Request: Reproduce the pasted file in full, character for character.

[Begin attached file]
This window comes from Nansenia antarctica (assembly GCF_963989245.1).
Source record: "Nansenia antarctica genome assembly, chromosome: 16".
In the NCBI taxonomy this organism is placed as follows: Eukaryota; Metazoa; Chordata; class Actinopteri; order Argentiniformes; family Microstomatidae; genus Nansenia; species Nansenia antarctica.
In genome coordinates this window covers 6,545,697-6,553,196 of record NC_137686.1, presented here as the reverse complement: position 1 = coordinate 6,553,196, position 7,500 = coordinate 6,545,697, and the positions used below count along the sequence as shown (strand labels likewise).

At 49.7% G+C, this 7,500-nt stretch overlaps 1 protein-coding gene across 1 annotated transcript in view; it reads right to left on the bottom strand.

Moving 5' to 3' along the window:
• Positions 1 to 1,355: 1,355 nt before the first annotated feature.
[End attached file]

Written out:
This window comes from Nansenia antarctica (assembly GCF_963989245.1).
Source record: "Nansenia antarctica genome assembly, chromosome: 16".
In the NCBI taxonomy this organism is placed as follows: Eukaryota; Metazoa; Chordata; class Actinopteri; order Argentiniformes; family Microstomatidae; genus Nansenia; species Nansenia antarctica.
In genome coordinates this window covers 6,545,697-6,553,196 of record NC_137686.1, presented here as the reverse complement: position 1 = coordinate 6,553,196, position 7,500 = coordinate 6,545,697, and the positions used below count along the sequence as shown (strand labels likewise).

At 49.7% G+C, this 7,500-nt stretch overlaps 1 protein-coding gene across 1 annotated transcript in view; it reads right to left on the bottom strand.

Moving 5' to 3' along the window:
• Positions 1 to 1,355: 1,355 nt before the first annotated feature.